The calendar flips over this week from 2016 to 2017, which will be very good news for the thousands of Maine workers who will get a raise.

On Jan. 1, the minimum wage increases from $7.50 an hour to $9, and the rate paid by tipped workers’ employers will climb from $3.75 an hour to $5. This was the result of a vote by a solid majority of Mainers who passed a referendum by a bigger margin than was enjoyed by the winning candidates for president and the 2nd Congressional District, as well as the winner’s edge in any of the four other referendum questions.

In other words, the election results may have surprised some people, but no one should have been confused. Maine people want to boost the minimum wage, which is consistent with what voters have said in every other place where the minimum wage has been on the ballot.

So it’s strange to see people in state government act as if they don’t know what is supposed to happen next. The Maine Department of Labor has told employers about the new rates that they are expected to pay in 2017, but the agency has announced that it will temporarily not enforce the law. Gov. Paul LePage, who was a vocal opponent of the referendum, has come forward to claim that voters don’t understand what they decided.

“Many employers and employees are unaware of the relationship between the minimum wage in Maine and the minimum salary that an exempt worker must be paid, and many legislators have announced a bill to restore the tip credit,” LePage said. “It is entirely appropriate for the Department of Labor to take time to help employers and workers understand and comply with the law without taking them to task.”

If anyone is confused on this matter, it’s the governor. The executive branch doesn’t get to decide which laws it wants to enforce while it waits for the legislative branch to give it laws that it likes better. The people of Maine did not make a suggestion Nov. 8 — they passed a law that goes into effect next week.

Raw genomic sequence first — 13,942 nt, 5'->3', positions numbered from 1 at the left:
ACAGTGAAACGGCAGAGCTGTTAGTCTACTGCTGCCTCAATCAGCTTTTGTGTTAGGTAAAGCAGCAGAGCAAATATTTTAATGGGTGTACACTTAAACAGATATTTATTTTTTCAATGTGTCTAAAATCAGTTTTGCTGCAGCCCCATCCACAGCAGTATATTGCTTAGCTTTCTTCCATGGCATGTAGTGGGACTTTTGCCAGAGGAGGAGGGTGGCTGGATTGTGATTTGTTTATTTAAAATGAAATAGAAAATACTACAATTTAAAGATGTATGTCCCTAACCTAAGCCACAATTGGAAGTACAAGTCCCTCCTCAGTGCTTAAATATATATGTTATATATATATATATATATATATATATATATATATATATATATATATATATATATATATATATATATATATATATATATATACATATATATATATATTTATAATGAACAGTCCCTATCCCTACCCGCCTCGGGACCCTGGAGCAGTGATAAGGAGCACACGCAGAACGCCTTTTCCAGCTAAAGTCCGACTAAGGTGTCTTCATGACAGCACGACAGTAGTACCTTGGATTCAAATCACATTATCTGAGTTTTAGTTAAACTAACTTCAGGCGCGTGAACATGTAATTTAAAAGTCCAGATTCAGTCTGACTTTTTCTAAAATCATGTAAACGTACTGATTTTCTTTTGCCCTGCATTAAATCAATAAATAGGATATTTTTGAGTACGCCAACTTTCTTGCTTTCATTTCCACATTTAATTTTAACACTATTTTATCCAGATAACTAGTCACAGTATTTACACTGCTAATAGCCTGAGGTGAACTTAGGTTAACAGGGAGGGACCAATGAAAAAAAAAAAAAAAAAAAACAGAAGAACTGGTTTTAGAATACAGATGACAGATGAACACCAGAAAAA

The Legislature could put this matter to rest, but so far it has not.

Democratic leaders have condemned LePage’s non-enforcement policy, but they have not announced that there will be no bill to undo the minimum wage law, so that there is no reason to put off enforcing it.

This is something that Democrats in the House of Representatives could do on their own because they have a majority and no bill could get to the governor’s desk if they all stick together.

At this point it should not even be a matter of whether they think that increasing the tipped wage is a good idea. Everybody had a chance to speak on the issue, and the voters decided. The governor chooses to respect only the elections that go his way, but that’s not our system, and preserving democracy should be enough for lawmakers of both parties to let the governor know that there will not be changes to the minimum-wage law next year.

Up until now, the political process has failed low-wage workers. It is not time for state government to get creative and pass a law that they wished they’d passed years ago.

The people have spoken. Everybody in Augusta should listen.

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